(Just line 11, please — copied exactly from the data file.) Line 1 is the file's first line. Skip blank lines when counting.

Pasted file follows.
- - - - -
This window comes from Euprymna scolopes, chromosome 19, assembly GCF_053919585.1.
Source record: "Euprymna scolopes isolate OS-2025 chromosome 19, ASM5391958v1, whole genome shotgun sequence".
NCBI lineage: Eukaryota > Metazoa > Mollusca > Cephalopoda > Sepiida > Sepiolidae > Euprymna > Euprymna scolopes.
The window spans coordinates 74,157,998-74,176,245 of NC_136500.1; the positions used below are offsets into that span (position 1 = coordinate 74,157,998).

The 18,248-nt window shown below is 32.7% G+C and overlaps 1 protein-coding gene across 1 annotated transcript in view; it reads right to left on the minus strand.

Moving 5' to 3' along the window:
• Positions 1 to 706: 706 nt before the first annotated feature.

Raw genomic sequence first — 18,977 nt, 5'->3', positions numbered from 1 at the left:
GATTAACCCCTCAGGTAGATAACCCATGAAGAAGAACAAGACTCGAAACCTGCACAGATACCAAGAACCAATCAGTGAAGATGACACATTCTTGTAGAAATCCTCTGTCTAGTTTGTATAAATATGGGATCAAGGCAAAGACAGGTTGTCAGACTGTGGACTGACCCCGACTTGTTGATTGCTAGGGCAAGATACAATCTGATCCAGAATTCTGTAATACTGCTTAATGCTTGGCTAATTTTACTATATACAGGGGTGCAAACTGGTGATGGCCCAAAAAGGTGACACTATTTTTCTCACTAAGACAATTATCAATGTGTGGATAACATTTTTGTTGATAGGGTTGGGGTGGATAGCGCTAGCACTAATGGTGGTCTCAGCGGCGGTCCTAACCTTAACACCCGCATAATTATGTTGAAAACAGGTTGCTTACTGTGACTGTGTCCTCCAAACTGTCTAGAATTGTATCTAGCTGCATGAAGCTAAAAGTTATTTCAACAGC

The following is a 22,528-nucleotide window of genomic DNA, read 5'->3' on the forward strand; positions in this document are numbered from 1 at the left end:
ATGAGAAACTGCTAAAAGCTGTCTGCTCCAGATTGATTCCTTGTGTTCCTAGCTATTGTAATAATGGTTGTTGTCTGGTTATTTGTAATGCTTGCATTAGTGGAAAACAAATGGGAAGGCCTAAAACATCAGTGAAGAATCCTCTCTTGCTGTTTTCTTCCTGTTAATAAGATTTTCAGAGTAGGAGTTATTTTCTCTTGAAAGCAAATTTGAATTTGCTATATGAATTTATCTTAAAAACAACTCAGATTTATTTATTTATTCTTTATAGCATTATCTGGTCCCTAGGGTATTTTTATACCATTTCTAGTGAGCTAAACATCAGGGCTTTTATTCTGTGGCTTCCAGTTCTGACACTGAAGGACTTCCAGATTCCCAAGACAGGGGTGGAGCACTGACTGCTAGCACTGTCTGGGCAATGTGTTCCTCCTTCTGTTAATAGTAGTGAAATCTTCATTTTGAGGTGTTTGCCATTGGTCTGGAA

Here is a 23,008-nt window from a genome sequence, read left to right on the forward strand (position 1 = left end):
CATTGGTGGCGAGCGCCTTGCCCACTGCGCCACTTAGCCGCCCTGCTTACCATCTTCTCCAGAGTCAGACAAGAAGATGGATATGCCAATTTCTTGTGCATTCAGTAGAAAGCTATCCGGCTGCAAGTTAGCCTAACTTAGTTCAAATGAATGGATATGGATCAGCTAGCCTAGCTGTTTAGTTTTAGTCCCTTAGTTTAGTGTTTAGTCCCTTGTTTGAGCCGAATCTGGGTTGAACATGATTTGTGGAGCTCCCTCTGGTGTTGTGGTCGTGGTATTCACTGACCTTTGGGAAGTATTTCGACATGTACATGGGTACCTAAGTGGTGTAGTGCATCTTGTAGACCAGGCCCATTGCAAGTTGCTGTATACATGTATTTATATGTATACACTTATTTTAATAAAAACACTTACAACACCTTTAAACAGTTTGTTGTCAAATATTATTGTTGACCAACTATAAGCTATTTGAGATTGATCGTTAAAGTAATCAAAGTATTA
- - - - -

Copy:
ATGAGAAACTGCTAAAAGCTGTCTGCTCCAGATTGATTCCTTGTGTTCCTAGCTATTGTAATAATGGTTGTTGTCTGGTTATTTGTAATGCTTGCATTAGTGGAAAACAAATGGGAAGGCCTAAAACATCAGTGAAGAATCCTCTCTTGCTGTTTTCTTCCTGTTAATAAGATTTTCAGAGTAGGAGTTATTTTCTCTTGAAAGCAAATTTGAATTTGCTATATGAATTTATCTTAAAAACAACTCAGATTTATTTATTTATTCTTTATAGCATTATCTGGTCCCTAGGGTATTTTTATACCATTTCTAGTGAGCTAAACATCAGGGCTTTTATTCTGTGGCTTCCAGTTCTGACACTGAAGGACTTCCAGATTCCCAAGACAGGGGTGGAGCACTGACTGCTAGCACTGTCTGGGCAATGTGTTCCTCCTTCTGTTAATAGTAGTGAAATCTTCATTTTGAGGTGTTTGCCATTGGTCTGGAA